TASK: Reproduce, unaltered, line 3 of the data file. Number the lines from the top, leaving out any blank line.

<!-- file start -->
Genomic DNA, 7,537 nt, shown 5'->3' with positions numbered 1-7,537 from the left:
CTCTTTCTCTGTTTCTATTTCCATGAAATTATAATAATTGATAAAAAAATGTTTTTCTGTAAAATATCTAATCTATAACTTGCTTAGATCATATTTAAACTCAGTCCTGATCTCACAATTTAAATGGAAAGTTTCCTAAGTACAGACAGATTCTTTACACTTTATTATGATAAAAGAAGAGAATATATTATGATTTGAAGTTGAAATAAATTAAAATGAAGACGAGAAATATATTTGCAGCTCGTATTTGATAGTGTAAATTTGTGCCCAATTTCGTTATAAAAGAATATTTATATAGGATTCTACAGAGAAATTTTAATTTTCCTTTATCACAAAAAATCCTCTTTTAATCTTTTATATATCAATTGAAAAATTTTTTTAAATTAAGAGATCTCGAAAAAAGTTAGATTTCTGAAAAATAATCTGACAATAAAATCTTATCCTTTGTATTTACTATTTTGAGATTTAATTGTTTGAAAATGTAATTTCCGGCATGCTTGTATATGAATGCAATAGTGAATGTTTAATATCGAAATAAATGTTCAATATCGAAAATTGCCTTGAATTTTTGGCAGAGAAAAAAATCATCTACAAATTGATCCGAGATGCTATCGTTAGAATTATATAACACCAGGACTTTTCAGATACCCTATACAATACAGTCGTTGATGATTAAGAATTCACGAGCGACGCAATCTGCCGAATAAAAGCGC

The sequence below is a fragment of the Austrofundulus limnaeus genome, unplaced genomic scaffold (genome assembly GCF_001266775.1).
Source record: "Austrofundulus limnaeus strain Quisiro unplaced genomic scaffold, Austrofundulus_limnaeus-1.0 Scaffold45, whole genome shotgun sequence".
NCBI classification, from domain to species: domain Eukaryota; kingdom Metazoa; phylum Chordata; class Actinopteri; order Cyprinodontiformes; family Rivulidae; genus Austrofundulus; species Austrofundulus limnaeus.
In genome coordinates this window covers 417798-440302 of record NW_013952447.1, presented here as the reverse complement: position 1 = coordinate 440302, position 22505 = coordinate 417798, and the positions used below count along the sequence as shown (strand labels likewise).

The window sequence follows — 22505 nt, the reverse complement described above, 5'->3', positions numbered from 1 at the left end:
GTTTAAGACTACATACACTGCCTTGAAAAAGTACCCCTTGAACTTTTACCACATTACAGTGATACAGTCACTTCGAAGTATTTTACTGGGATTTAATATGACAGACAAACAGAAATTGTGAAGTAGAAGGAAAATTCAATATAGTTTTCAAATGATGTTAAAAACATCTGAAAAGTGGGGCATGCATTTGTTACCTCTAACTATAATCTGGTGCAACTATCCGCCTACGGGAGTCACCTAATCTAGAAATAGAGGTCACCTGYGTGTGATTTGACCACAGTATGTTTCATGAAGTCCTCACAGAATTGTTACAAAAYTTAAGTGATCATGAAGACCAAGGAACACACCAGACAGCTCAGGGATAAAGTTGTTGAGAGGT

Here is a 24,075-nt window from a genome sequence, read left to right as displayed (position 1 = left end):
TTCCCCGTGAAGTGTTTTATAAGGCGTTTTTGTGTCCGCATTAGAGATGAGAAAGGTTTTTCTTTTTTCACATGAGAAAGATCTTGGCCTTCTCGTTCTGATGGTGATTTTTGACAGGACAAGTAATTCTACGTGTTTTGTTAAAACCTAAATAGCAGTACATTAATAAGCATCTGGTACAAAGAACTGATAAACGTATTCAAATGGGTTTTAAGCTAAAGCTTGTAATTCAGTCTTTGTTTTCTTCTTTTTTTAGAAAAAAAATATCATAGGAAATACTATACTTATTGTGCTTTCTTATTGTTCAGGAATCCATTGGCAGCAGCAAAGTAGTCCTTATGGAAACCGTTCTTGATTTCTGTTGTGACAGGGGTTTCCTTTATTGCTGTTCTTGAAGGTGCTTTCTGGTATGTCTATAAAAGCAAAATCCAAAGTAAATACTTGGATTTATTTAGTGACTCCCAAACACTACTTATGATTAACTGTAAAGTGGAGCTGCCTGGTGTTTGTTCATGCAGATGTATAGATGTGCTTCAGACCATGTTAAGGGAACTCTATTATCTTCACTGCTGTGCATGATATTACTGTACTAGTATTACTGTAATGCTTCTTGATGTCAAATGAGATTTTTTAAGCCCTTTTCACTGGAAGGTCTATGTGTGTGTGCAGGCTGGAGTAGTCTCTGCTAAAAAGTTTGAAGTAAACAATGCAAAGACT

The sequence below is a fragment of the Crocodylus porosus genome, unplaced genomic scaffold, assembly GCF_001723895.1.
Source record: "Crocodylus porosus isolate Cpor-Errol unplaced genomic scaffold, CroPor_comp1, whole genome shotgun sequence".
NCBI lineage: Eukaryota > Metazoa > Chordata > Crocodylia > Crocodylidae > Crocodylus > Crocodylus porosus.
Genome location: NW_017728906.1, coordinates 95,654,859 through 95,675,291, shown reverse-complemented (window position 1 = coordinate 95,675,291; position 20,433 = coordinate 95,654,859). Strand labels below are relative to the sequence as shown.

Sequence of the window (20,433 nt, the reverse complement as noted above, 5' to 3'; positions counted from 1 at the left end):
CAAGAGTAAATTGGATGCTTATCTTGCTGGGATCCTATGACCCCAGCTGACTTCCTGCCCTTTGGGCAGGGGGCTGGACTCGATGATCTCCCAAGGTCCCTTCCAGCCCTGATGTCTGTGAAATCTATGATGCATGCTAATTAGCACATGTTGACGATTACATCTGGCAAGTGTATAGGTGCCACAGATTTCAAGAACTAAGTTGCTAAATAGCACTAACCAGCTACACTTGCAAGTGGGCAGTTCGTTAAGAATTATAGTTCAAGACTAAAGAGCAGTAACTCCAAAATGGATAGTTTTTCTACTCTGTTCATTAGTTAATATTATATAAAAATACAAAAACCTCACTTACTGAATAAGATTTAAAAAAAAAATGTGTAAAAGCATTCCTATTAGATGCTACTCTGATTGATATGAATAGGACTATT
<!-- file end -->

The sequence below is a fragment of the Austrofundulus limnaeus genome, unplaced genomic scaffold (genome assembly GCF_001266775.1).